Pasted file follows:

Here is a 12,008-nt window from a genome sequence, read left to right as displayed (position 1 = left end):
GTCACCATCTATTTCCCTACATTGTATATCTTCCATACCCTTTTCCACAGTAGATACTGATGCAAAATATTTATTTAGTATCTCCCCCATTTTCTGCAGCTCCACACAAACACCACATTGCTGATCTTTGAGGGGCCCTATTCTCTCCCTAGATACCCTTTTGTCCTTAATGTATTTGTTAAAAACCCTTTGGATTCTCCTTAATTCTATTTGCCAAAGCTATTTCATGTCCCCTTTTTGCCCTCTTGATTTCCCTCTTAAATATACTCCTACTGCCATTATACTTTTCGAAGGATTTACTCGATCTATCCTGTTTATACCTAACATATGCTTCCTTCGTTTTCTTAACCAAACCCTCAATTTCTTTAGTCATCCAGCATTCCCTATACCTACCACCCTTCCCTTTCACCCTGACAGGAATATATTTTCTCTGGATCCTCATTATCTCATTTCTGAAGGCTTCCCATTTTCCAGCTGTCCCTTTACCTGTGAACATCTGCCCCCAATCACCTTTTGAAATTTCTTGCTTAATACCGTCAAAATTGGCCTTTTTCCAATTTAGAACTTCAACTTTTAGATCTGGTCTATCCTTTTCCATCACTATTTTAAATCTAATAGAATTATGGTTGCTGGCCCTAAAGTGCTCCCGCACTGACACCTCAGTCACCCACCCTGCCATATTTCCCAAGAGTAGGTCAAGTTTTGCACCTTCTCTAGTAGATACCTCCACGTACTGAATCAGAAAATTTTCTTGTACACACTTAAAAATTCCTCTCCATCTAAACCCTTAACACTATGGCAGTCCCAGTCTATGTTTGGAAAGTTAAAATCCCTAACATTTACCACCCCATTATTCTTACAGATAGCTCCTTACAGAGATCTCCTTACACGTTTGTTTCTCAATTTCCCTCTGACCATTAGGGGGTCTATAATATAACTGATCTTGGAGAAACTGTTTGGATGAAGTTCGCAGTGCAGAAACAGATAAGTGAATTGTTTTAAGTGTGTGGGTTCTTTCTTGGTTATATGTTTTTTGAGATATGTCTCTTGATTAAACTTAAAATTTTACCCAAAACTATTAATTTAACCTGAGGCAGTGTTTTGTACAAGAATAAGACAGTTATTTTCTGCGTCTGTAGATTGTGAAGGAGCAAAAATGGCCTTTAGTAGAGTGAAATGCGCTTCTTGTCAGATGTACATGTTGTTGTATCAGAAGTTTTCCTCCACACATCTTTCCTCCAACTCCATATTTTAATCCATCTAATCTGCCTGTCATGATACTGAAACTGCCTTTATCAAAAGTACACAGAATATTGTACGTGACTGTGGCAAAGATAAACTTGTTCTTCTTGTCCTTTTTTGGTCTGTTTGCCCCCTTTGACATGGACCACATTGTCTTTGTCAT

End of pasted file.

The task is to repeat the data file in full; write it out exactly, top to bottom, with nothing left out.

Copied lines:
Here is a 12,008-nt window from a genome sequence, read left to right as displayed (position 1 = left end):
GTCACCATCTATTTCCCTACATTGTATATCTTCCATACCCTTTTCCACAGTAGATACTGATGCAAAATATTTATTTAGTATCTCCCCCATTTTCTGCAGCTCCACACAAACACCACATTGCTGATCTTTGAGGGGCCCTATTCTCTCCCTAGATACCCTTTTGTCCTTAATGTATTTGTTAAAAACCCTTTGGATTCTCCTTAATTCTATTTGCCAAAGCTATTTCATGTCCCCTTTTTGCCCTCTTGATTTCCCTCTTAAATATACTCCTACTGCCATTATACTTTTCGAAGGATTTACTCGATCTATCCTGTTTATACCTAACATATGCTTCCTTCGTTTTCTTAACCAAACCCTCAATTTCTTTAGTCATCCAGCATTCCCTATACCTACCACCCTTCCCTTTCACCCTGACAGGAATATATTTTCTCTGGATCCTCATTATCTCATTTCTGAAGGCTTCCCATTTTCCAGCTGTCCCTTTACCTGTGAACATCTGCCCCCAATCACCTTTTGAAATTTCTTGCTTAATACCGTCAAAATTGGCCTTTTTCCAATTTAGAACTTCAACTTTTAGATCTGGTCTATCCTTTTCCATCACTATTTTAAATCTAATAGAATTATGGTTGCTGGCCCTAAAGTGCTCCCGCACTGACACCTCAGTCACCCACCCTGCCATATTTCCCAAGAGTAGGTCAAGTTTTGCACCTTCTCTAGTAGATACCTCCACGTACTGAATCAGAAAATTTTCTTGTACACACTTAAAAATTCCTCTCCATCTAAACCCTTAACACTATGGCAGTCCCAGTCTATGTTTGGAAAGTTAAAATCCCTAACATTTACCACCCCATTATTCTTACAGATAGCTCCTTACAGAGATCTCCTTACACGTTTGTTTCTCAATTTCCCTCTGACCATTAGGGGGTCTATAATATAACTGATCTTGGAGAAACTGTTTGGATGAAGTTCGCAGTGCAGAAACAGATAAGTGAATTGTTTTAAGTGTGTGGGTTCTTTCTTGGTTATATGTTTTTTGAGATATGTCTCTTGATTAAACTTAAAATTTTACCCAAAACTATTAATTTAACCTGAGGCAGTGTTTTGTACAAGAATAAGACAGTTATTTTCTGCGTCTGTAGATTGTGAAGGAGCAAAAATGGCCTTTAGTAGAGTGAAATGCGCTTCTTGTCAGATGTACATGTTGTTGTATCAGAAGTTTTCCTCCACACATCTTTCCTCCAACTCCATATTTTAATCCATCTAATCTGCCTGTCATGATACTGAAACTGCCTTTATCAAAAGTACACAGAATATTGTACGTGACTGTGGCAAAGATAAACTTGTTCTTCTTGTCCTTTTTTGGTCTGTTTGCCCCCTTTGACATGGACCACATTGTCTTTGTCAT